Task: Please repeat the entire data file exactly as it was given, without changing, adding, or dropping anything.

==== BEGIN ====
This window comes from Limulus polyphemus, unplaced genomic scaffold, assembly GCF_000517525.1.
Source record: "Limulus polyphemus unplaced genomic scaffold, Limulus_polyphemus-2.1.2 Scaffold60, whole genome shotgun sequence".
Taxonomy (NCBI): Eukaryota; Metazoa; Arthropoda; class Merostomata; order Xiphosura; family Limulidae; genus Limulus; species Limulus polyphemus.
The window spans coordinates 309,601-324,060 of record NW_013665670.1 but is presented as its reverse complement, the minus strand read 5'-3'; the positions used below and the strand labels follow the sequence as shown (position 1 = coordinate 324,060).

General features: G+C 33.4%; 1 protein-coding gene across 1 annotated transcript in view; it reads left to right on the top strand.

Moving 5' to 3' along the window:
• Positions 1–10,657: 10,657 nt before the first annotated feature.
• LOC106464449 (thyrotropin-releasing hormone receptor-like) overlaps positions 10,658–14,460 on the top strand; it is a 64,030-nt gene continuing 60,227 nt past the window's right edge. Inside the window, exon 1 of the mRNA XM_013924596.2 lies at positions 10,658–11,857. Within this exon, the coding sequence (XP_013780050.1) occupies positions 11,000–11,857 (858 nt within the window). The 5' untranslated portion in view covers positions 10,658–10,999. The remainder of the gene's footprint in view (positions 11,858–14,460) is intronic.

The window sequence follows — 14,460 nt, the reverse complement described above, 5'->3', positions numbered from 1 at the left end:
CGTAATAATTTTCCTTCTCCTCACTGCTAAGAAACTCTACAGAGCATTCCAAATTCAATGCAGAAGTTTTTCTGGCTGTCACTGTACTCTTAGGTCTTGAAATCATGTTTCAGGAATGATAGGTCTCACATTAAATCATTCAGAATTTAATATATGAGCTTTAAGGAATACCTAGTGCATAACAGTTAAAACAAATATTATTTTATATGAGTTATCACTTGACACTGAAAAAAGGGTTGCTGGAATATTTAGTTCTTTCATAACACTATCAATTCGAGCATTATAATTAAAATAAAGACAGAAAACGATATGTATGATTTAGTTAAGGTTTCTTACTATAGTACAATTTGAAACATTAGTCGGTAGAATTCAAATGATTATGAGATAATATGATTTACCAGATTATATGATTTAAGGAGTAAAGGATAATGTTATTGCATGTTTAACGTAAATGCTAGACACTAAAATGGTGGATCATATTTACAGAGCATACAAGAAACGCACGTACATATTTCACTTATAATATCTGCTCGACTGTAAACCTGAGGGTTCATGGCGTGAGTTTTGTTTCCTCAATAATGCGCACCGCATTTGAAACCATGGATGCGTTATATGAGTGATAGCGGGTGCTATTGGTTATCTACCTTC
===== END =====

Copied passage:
This window comes from Limulus polyphemus, unplaced genomic scaffold, assembly GCF_000517525.1.
Source record: "Limulus polyphemus unplaced genomic scaffold, Limulus_polyphemus-2.1.2 Scaffold60, whole genome shotgun sequence".
Taxonomy (NCBI): Eukaryota; Metazoa; Arthropoda; class Merostomata; order Xiphosura; family Limulidae; genus Limulus; species Limulus polyphemus.
The window spans coordinates 309,601-324,060 of record NW_013665670.1 but is presented as its reverse complement, the minus strand read 5'-3'; the positions used below and the strand labels follow the sequence as shown (position 1 = coordinate 324,060).

General features: G+C 33.4%; 1 protein-coding gene across 1 annotated transcript in view; it reads left to right on the top strand.

Moving 5' to 3' along the window:
• Positions 1–10,657: 10,657 nt before the first annotated feature.
• LOC106464449 (thyrotropin-releasing hormone receptor-like) overlaps positions 10,658–14,460 on the top strand; it is a 64,030-nt gene continuing 60,227 nt past the window's right edge. Inside the window, exon 1 of the mRNA XM_013924596.2 lies at positions 10,658–11,857. Within this exon, the coding sequence (XP_013780050.1) occupies positions 11,000–11,857 (858 nt within the window). The 5' untranslated portion in view covers positions 10,658–10,999. The remainder of the gene's footprint in view (positions 11,858–14,460) is intronic.

The window sequence follows — 14,460 nt, the reverse complement described above, 5'->3', positions numbered from 1 at the left end:
CGTAATAATTTTCCTTCTCCTCACTGCTAAGAAACTCTACAGAGCATTCCAAATTCAATGCAGAAGTTTTTCTGGCTGTCACTGTACTCTTAGGTCTTGAAATCATGTTTCAGGAATGATAGGTCTCACATTAAATCATTCAGAATTTAATATATGAGCTTTAAGGAATACCTAGTGCATAACAGTTAAAACAAATATTATTTTATATGAGTTATCACTTGACACTGAAAAAAGGGTTGCTGGAATATTTAGTTCTTTCATAACACTATCAATTCGAGCATTATAATTAAAATAAAGACAGAAAACGATATGTATGATTTAGTTAAGGTTTCTTACTATAGTACAATTTGAAACATTAGTCGGTAGAATTCAAATGATTATGAGATAATATGATTTACCAGATTATATGATTTAAGGAGTAAAGGATAATGTTATTGCATGTTTAACGTAAATGCTAGACACTAAAATGGTGGATCATATTTACAGAGCATACAAGAAACGCACGTACATATTTCACTTATAATATCTGCTCGACTGTAAACCTGAGGGTTCATGGCGTGAGTTTTGTTTCCTCAATAATGCGCACCGCATTTGAAACCATGGATGCGTTATATGAGTGATAGCGGGTGCTATTGGTTATCTACCTTC